Vegetables
Cook in microwave to save time and nutrients
Cook only until tender-crisp to retain taste and nutrients
Beans, peas and other legumes
Replace the meat in salads and main dishes with pre-soaked dried beans and peas
Pre-soaking reduces the gas-producing potential of beans if you discard the soaking water and cook using fresh water
Use a slow cooker for bean soups and stews
Fruit
Snack on fruit anytime, anywhere
Experiment with unusual fruits such as kiwi, pineapple, and mangos
Leave peelings on fruit whenever possible
Use fresh and dried fruit in muffins, pancakes, quick breads, and on top of frozen yogurt
Whole grain products
Choose whole-grain varieties of breads, muffins, bagels, and English muffins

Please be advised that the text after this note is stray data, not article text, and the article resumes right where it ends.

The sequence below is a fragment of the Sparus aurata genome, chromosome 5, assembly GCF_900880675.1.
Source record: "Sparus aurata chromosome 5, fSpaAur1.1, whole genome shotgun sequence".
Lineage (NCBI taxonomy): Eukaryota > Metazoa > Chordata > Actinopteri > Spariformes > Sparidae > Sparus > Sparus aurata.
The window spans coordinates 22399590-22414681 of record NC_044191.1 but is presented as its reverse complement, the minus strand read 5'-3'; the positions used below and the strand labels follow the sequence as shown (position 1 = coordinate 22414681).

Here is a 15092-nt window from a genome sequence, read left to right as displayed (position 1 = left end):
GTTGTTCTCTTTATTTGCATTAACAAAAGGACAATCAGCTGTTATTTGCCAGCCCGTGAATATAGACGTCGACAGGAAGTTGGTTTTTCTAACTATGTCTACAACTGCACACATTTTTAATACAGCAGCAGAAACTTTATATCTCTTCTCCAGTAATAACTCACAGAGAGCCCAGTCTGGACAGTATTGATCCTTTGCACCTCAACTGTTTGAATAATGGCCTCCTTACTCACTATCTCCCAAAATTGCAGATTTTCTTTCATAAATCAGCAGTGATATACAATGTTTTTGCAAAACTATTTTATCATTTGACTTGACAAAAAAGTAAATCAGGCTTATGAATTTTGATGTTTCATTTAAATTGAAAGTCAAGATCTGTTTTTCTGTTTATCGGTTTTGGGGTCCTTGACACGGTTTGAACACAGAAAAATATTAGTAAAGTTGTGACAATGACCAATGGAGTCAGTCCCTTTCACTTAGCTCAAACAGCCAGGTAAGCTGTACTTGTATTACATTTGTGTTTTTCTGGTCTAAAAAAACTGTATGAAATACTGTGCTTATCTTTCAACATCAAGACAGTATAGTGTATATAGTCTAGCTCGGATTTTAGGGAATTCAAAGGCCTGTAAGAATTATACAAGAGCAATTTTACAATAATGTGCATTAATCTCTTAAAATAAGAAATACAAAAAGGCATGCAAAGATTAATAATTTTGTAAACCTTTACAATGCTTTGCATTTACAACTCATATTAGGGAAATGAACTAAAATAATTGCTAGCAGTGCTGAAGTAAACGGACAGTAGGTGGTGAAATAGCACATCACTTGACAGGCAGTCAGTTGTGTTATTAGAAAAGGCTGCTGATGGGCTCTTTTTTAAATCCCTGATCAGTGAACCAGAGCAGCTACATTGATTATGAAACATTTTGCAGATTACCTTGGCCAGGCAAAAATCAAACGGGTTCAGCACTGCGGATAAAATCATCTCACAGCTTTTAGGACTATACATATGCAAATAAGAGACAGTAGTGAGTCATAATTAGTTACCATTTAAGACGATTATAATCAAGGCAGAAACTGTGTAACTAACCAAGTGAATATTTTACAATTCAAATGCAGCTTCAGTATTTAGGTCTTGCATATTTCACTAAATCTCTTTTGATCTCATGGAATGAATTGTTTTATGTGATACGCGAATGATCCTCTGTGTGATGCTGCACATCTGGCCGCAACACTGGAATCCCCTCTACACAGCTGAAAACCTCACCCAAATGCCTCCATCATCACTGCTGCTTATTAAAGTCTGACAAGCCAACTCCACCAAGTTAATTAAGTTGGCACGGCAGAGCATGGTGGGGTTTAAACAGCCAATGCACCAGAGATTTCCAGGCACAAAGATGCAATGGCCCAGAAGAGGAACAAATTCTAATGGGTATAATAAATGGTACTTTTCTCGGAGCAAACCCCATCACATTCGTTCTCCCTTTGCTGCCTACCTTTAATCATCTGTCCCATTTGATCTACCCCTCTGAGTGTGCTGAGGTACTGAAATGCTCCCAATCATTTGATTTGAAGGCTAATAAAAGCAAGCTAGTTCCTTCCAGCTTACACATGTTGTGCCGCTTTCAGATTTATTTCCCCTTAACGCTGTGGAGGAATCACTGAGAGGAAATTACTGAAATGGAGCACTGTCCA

Try fresh pasta instead of dried
Mix barely cooked vegetables with pasta for a quick pasta salad. (7)

It is suggested that healthy adults should eat between 20 and 35 g of dietary fiber each day. (8)

Hazards of excess fiber intake
 Abdominal pain
 Bloating
 Constipation
 Flatulence
 Loose stools or diarrhoea
 Intestinal blockage in people with Crohn’s disease.
 Reduced blood sugar levels, which is important to know if you have diabetes
 Temporary weight gain
Call your doctor right away if you’re experiencing nausea, vomiting, a high fever, or a complete inability to pass gas or stool. (9)

How to relieve symptoms of too much fiber?

 Drink plenty of water.
 Stop using any fiber supplements.
 Avoid high-fiber foods.
 Eat a bland diet.
 Remove fiber-fortified foods from your diet.
 Look for foods that contain substances such as inulin and chicory root extract.
 Engage in light physical activities, like walking, as often as possible.